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Transit tales

Viswema,a village in Nagaland’s Kohima district,has its own stories—of World War II,weary Japanese trudging through,and the NSCN(IM) and its leader Th Muivah....

Written by Samudra Gupta Kashyap | Viswema (kohima) | Published: May 16, 2010 10:05:43 pm

The red tin roofs in Viswema tell a story. This village,tucked away in the Naga Hills,20 km south of Kohima,was a transit point for Japanese troops on their way to Kohima during World War II. After the Allied Army defeated them in the famous Battle of Kohima,the Japanese,worn-out and deflated,took the same route back.

“After the war ended,the British supplied us these tin roofs. Only the wooden motif on the roof is ours,the rest is British,” says K.N. Pusa,82,a retired state government employee who has always lived in Viswema.

The village may have been unlucky for the Japanese but Viswema,one of the south Nagaland villages with a predominant population of Angami tribes,is now considered lucky for anyone wanting to launch a new project or programme.

So last week,Naga rebel leader and general secretary of the National Socialist Council of Nagaland,IM faction (NSCN(IM)),Thuingaleng Muivah,drove in to Viswema,from where he was to start his much-hyped journey to Somdal,his ancestral village in Manipur. It’s another matter that the Manipur government denied him permission to go to Somdal and he is still waiting in Viswema. But that’s not enough to dent Viswema’s lucky charm.

“This is an ancient village. We do not know when our forefathers founded Viswema. But oral history tells us that our ancestors first settled up at Kipizwu,some two km west of our village. As the population increased,they came down here,” says R. Ketsore Mekro,chairman of the Viswema Village Council.

Viswema,says Mekro,means betterment of people. “It is an Angami word,” he says,adding that the Angamis,who live in Viswema and the southern part of Nagaland around Kohima,are some of the biggest names of the hill state—A.Z. Phizo,founder of the Naga movement,former chief minister Vizol and present chief minister Neiphiu Rio.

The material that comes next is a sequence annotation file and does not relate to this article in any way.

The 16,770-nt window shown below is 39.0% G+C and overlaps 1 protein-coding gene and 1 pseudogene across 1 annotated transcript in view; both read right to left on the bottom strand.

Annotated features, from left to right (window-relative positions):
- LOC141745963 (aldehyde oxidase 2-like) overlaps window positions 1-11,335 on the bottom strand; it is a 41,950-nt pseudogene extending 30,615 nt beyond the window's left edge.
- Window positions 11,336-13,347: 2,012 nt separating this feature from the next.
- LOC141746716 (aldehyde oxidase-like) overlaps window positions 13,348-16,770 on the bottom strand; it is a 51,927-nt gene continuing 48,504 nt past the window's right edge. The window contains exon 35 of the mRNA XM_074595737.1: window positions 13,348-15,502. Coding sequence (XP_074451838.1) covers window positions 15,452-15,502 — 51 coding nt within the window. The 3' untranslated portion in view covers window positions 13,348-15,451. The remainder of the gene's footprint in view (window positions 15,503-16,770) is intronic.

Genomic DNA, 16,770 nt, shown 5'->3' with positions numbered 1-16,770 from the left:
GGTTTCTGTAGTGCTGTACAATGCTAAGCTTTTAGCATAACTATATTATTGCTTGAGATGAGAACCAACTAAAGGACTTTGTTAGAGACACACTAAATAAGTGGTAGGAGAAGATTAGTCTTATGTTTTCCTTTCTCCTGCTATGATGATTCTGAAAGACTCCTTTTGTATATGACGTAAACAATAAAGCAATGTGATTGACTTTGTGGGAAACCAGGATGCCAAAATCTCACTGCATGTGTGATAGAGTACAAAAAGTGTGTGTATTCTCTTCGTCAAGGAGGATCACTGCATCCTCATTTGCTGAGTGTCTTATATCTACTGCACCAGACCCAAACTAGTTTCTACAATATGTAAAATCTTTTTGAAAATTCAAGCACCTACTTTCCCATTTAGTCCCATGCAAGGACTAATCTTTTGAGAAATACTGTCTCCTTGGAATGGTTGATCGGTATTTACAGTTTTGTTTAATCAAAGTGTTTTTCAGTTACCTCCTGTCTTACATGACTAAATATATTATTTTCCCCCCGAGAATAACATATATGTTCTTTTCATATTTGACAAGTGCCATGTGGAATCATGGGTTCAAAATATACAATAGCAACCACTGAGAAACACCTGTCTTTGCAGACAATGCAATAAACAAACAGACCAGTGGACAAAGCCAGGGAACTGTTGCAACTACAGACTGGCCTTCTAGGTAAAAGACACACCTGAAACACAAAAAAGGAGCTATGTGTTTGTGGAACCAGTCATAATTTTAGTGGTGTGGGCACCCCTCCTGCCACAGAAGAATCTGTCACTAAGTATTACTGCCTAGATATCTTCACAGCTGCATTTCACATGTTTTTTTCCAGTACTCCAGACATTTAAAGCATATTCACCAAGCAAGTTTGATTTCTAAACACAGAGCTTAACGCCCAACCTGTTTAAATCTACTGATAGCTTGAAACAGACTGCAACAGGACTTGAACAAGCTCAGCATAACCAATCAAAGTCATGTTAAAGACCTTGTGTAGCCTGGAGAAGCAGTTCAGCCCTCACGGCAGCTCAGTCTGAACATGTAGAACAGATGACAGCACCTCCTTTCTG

Muivah may not be an Angami (he is a Tangkhul from Manipur) but it was here,at Viswema,way back in 1964,that he was first appointed general secretary of the Naga National Council headed by Phizo.

Speaking at a public reception that the Viswema Village Council hosted for Muivah last week,he said,“This is my first visit to Viswema after that historic day in 1964. Since then,I have not looked back and have never lacked in sincerity in taking forward Phizo’s movement for a sovereign Nagalim.”

But not many people in Viswema owe their allegiance to the NSCN(IM). “I don’t think there are more than 10-15 persons from our village in the NSCN,” says Mekro. “We have more people in the civil services—the IAS and IPS and the state civil and police services. Many of the women in our village are serving as senior officers with the state government,” he says. “And sports too. Our boys have represented the state in Santosh Trophy and other football tournaments and one of them,Holse Khrieo,has represented India twice in sepak takraw (kick volleyball).”

But it’s Viswema’s World War stories that get everyone talking. “I remember the Japanese arrived here on April 4,1944. They came on foot,heavily armed,marched through our village during the night and reached Kohima at around 4 a.m.,” recalls Pusa. “After their defeat,while they were retreating,the Japanese stayed for about seven days in our village. We had all fled to the jungles,” he says.

The bombs dropped on Viswema and a couple of villagers were killed in those air raids. “I remember seeing Japanese soldiers in torn uniforms moving away after their defeat. They left this village almost naked,” he says.

“I was then about 12 years old. We ran through the jungles as the Japanese marched through our village. I think they wanted to go down to Jorhat and then Guwahati. We spent three nights in the jungle and then took shelter at Zakhama,the next village,” says Savil Kikhe,78,pastor of the village church.

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